A n oriental rug splays out on a concrete floor. A lampshade with strange symbols hangs between wooden crossbeams above a gear-filled production rig. On the far end of the room is a sparkle-silver Fibes drum kit with Dream cymbals, flanked by stacks of additional drums. Cases for transporting it all are piled to one side under a sagging string of Christmas lights. At the edge of the pile is a spiffy new Roland keyboard with a Shure microphone perched above it.
This is a basement on Derby Avenue, and it’s ground zero for the hard-working and hard-to-classify two-member band Mission Zero. Several days a week, multi-instrumentalist siren Chenot (“shuh-noh”) Keith is pouring music into that mic and pushing it out of those keys, and her brother David Keith is pounding it out of those drums and programming it into that rig, and the act of making music together is pulling gargantuan smiles from somewhere deep in their souls.
The music they make is unusually wide-ranging. The title track on recent release Sky Candy EP is vibey and sexy, with a bass line, performed on the record by David, that wants to grab your hips and make them roll. “Humans” is also vibey, but in a different way; trance-inducing and heart-swelling, Chenot sounds like a more melodically interesting and disciplined version of Björk guesting on a Massive Attack song. (Chenot, a humble and swooning fan of Björk’s, will surely deny this characterization.) On the other end is the upbeat buildup track “12345678!,” which David drives forward via an insatiable and catchy drum beat, with a neat vocal arrangement that both of them get to chew on.
Asked what their formative influences are, the answers come rapid-fire. Chenot starts: “Duran Duran. Prince. Peter Gabriel. Thomas Dolby.” David chimes in: “I’m just gonna go ahead and say Led Zeppelin.” Chenot agrees: “Led Zeppelin! The Everly Brothers. Jane’s Addiction. Steely Dan.” David picks up: “Cocktail Twins. The Cure. Earth, Wind & Fire. Michael Jackson’s album Off the Wall.” Chenot: “Louis Prima. Manhattan Transfer.” David: “Portishead. Massive Attack.” Chenot: “Björk.” David: “Björk, oh my god. We got to see her at the old Palace Theater in New Haven. That was amazing… Sneaker Pimps. Zero 7. Cardigans. Tricky. Radiohead.” Chenot: “Radiohead!” When one is speaking, the other is smiling and nodding and supporting, eyes occasionally taking on that far-off look most people get when remembering their first kisses or the births of their children.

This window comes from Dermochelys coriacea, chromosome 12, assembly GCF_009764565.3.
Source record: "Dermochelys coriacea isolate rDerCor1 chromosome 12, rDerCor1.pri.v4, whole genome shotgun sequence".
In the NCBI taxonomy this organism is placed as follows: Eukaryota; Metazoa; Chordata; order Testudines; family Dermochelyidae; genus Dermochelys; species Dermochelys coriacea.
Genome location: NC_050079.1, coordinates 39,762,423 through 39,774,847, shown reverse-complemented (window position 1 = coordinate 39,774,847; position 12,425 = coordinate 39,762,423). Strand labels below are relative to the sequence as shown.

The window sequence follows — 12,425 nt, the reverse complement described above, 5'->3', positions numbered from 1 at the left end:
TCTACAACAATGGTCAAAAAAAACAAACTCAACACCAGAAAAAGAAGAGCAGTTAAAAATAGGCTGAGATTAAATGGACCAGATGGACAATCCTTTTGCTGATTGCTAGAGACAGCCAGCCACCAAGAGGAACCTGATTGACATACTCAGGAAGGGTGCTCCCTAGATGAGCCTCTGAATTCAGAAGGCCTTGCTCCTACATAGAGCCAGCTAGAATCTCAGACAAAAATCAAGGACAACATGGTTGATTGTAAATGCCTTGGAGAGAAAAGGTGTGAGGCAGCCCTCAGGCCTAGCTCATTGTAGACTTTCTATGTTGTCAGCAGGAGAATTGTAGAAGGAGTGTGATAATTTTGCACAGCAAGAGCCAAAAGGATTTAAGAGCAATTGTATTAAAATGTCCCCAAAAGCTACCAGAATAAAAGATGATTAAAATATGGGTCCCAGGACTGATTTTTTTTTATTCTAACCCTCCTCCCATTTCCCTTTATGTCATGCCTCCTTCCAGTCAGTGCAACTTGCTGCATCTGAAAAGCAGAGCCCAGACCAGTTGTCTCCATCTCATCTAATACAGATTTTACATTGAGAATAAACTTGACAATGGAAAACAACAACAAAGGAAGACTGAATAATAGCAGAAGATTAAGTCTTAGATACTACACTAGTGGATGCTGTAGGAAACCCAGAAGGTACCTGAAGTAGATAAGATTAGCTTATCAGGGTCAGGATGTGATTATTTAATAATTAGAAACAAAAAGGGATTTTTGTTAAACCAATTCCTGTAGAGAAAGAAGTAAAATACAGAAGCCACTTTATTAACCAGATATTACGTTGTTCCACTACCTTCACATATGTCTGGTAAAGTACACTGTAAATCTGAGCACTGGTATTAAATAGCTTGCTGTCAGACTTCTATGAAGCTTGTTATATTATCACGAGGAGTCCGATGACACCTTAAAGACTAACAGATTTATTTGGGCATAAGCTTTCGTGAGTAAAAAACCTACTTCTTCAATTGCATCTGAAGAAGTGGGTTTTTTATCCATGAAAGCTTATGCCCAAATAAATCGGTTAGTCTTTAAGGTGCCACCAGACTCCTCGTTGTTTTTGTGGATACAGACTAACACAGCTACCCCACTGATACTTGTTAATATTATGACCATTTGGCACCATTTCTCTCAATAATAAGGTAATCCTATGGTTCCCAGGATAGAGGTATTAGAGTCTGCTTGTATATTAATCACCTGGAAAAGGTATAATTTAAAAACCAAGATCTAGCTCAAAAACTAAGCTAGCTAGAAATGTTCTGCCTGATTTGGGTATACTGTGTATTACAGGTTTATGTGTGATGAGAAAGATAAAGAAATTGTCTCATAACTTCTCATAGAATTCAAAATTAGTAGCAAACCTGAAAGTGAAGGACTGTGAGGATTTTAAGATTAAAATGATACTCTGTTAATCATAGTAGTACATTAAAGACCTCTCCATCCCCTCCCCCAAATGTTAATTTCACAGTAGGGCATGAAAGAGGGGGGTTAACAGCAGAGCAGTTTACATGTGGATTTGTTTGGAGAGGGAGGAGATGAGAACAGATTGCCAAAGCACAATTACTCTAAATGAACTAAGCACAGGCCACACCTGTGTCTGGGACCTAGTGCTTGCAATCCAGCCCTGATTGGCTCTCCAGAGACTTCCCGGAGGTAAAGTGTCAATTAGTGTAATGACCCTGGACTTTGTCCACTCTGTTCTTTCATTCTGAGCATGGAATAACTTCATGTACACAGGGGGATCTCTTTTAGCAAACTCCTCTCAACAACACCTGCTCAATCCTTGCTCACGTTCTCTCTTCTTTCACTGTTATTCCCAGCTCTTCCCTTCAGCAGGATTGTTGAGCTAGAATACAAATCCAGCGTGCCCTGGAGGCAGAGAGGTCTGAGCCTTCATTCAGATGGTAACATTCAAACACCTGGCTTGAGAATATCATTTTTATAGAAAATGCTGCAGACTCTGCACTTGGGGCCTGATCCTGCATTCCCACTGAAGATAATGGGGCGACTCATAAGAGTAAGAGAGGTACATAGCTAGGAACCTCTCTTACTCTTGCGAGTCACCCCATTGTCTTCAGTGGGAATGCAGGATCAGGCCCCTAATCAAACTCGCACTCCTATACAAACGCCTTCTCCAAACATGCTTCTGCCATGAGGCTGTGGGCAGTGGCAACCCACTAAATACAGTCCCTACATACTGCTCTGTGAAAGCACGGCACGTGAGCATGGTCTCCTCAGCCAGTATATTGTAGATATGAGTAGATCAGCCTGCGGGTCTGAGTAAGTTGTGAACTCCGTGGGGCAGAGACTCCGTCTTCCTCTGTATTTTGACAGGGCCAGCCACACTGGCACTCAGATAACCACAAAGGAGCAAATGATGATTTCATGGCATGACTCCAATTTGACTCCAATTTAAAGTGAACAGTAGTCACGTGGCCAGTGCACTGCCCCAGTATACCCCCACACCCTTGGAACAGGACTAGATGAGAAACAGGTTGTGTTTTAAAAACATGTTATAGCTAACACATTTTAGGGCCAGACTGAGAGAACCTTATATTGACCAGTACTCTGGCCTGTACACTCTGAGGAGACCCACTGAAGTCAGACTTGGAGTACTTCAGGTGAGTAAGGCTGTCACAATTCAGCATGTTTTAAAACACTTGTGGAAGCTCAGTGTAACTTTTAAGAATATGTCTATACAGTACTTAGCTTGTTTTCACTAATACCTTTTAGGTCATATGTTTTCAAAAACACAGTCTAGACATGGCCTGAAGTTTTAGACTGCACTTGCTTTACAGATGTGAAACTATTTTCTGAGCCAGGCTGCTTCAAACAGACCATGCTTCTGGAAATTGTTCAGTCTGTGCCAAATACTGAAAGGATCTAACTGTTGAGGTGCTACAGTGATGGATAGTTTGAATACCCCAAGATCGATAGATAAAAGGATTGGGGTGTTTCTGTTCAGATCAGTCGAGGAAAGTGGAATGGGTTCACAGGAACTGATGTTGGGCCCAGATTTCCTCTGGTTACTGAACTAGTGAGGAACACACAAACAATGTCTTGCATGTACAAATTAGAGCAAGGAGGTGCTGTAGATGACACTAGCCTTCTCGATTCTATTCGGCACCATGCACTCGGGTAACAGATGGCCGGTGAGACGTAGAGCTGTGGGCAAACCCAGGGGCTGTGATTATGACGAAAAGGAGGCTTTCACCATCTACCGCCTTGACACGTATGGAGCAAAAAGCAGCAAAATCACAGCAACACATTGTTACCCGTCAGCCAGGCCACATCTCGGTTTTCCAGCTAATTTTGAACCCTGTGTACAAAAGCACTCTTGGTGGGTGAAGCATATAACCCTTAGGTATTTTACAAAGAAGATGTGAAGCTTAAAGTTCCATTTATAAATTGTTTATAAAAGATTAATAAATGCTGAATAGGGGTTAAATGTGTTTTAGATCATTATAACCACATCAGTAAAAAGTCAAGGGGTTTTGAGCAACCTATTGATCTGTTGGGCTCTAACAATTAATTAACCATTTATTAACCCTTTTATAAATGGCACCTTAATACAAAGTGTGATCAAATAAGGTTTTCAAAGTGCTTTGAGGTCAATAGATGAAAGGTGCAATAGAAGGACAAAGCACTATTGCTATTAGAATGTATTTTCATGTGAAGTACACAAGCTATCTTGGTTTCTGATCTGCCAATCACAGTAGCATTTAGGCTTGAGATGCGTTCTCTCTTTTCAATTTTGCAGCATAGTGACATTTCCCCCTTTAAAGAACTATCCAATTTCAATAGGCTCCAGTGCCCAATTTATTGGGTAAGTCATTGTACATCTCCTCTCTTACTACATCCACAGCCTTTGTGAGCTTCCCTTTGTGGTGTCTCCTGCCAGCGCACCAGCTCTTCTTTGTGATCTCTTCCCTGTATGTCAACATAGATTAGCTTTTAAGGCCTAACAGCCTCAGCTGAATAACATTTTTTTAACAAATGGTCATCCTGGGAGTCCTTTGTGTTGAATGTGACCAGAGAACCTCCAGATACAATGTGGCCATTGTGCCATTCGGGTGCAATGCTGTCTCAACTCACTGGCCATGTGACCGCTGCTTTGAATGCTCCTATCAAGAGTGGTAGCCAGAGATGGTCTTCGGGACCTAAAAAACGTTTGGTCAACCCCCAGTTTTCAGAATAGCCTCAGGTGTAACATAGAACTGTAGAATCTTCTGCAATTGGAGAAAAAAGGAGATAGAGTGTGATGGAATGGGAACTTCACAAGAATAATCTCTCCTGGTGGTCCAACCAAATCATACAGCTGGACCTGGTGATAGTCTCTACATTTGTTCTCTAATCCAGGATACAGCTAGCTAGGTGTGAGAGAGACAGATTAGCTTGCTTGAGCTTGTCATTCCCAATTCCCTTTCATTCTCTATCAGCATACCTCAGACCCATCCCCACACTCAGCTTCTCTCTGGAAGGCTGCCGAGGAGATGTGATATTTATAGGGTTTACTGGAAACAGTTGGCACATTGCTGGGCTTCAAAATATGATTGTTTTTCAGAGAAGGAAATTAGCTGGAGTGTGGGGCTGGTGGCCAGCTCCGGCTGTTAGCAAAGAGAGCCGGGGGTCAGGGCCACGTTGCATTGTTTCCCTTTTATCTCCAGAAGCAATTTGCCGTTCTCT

Music means something on the order of everything to them. You might wonder, then, what the name “Mission Zero” means. Maybe it’s an environmentalist’s call to go carbon-neutral? A Buddhist’s affirmation of her detachment from earthly desires? A modern discontent’s goal of having nothing left on his Sisyphean to-do list? Any of these is plausible: Sky Candy EP was made using solar power; a few pieces of Eastern, spiritualistic-looking flotsam hang about the practice space; and both Chenot and David have a way of wringing humor out of the mundane in casual conversation.
In fact, Mission Zero the name means zero. Nothing. But Mission Zero the project means a great deal to the two of them. They have a deep friendship and musical bond, having sung and played together from an early age (Mom is a musical and theatrical professional herself). Each has an impressive CV that makes sense of their prodigious skill and unflappable stage presence, witnessed recently at a gig at The Outer Space in Hamden. Chenot studied music and theater in college, then took a years-long singing gig with the nationally and internationally touring jazz/R&B band Eight to the Bar (“playing over 200 dates a year”), eventually shifting more into theater directing between gigs at Hall High School (Hartford), Cheshire Academy and the New Haven Theater Company. David also worked with Eight to the Bar for years. Before that he drummed for the breakout local act Mighty Purple; now he tours with the eccentric but demanding Renaissance-inspired project Blackmore’s Night, which is led by Richie Blackmore, the legendary guitarist of Deep Purple.
Mission Zero has a tour of its own coming up, with the first show in Simsbury this weekend followed by dates between Maine and Washington D.C. The platinum-haired siblings say they don’t need platinum records to be happy. Making a living through producing and performing their original music would be enough.
Back in David’s basement, brother and sister are sitting in front of a production rig, sifting through scratch tracks—in this case, recordings of musical ideas that may or may not become actual songs—to see if there’s something they can develop in time for their forthcoming tour. They come across some dirty, growling layers of percussion David once recorded, and Chenot loves it, bouncing and tapping along on her thighs. David’s neck and head are engaged, moving to the rhythm, a beaming smile across his mug.
Would commercial success make them any happier than they are in this moment? It’s hard to imagine that anything could, but it’d be interesting to find out.
Chenot Keith (vocals, keys, guitar) and David Keith (drums, beats, vocals)
Website | Bandcamp | Facebook
Written and photographed by Dan Mims.